Yesterday, Thursday 15th September, Adobe agreed to buy the collaborative design tool Figma for $20bn. Figma is a browser-based tool that enables team members to work together simultaneously to create, modify and comment upon designs in realtime. It’s part of a new breed of online tools that enable the creative process to be live and collaborative.
Figma was rumored to be in the running for acquisition by Microsoft, and Adobe has paid top price to snap it up. The purchase price is higher even than Facebook’s $19bn acquisition of WhatsApp, double Figma’s value in the most recent funding round, and 50 times its ARR.
Shantanu Narayen, chairman and CEO of Adobe, said, “The combination of Adobe and Figma is transformational and will accelerate our vision for collaborative creativity.”
The price Adobe has paid suggests that this might not be an acquisition designed to remove Adobe’s XD’s main competitor by asset stripping it and closing it down. It seems more likely that Adobe has bought the platform and the engineering skills behind Figma to use their technology rather than continue to build XD. (In a simplistic breakdown, each employee is valued in the region of $20m).
The growth of shared, live collaborative experiences is highly competitive. Figma’s approach to multiplayer is clearly infrastructure-heavy and relies on a different skillset and architecture than a traditional single-user design tool.
We recently published an article that outlines some of the difficulties in converting a single-user app to support live, multi-user collaboration. To deliver such an app you need a realtime system that is predicated upon consistently low latencies, data integrity (ordering and guaranteed delivery), fault tolerance, availability, and scalability. Not every organization is geared to handle the complexity of building dependable and uninterrupted experiences.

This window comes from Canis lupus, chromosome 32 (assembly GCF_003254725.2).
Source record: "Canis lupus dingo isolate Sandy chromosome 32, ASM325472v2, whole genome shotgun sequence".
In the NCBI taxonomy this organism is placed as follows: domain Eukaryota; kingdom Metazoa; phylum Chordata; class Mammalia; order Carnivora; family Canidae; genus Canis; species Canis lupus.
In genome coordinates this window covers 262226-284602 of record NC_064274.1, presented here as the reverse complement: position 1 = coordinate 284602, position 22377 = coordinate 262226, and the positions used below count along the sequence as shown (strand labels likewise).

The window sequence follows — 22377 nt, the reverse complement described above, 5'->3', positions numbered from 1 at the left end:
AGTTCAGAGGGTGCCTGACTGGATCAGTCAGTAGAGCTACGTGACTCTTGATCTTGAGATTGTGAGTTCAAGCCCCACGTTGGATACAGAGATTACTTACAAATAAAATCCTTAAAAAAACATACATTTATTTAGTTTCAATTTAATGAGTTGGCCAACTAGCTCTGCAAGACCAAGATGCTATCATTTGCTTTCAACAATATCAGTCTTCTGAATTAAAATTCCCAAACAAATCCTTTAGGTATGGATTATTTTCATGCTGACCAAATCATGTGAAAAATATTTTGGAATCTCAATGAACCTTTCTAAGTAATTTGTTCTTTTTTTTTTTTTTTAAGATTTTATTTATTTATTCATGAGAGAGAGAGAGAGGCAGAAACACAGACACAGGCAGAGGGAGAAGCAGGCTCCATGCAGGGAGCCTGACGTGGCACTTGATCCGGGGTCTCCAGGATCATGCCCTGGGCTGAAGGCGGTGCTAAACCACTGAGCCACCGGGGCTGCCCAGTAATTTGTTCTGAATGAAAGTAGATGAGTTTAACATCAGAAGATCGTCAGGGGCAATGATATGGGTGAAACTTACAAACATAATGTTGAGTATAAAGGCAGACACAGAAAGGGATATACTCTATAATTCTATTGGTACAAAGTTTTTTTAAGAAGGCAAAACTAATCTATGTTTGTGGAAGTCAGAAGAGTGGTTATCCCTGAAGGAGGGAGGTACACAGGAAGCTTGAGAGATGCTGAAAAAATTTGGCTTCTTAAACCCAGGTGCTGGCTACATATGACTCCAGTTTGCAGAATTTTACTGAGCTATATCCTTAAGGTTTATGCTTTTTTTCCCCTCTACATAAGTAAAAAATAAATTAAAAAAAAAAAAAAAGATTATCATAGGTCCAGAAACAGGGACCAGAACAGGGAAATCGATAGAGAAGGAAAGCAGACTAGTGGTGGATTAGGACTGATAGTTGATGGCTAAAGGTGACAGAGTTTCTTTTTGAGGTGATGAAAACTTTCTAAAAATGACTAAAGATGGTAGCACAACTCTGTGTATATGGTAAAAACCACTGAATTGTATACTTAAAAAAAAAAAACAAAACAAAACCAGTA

In our post about how to scale up to a collaborative and multiplayer architecture, we describe a system architecture that enables product teams to retain familiar design principles yet achieve much more ambitious functionality. By introducing a serverless WebSockets messaging layer and eventually consistent data models within client applications, developers can build scalable and reliable collaborative experiences without investing in extensive new infrastructure. For some use cases, it may even be realistic to use entirely serverless components.
Ably offers a high-performance serverless WebSockets solution that can be relied upon to provide highly available, scalable data synchronization between clients, and high-level abstractions such as user presence and connection management. It’s possible to build a competitive product without the need to recruit additional teams of skilled infrastructure specialists (or go shopping to acquire a company for $20bn).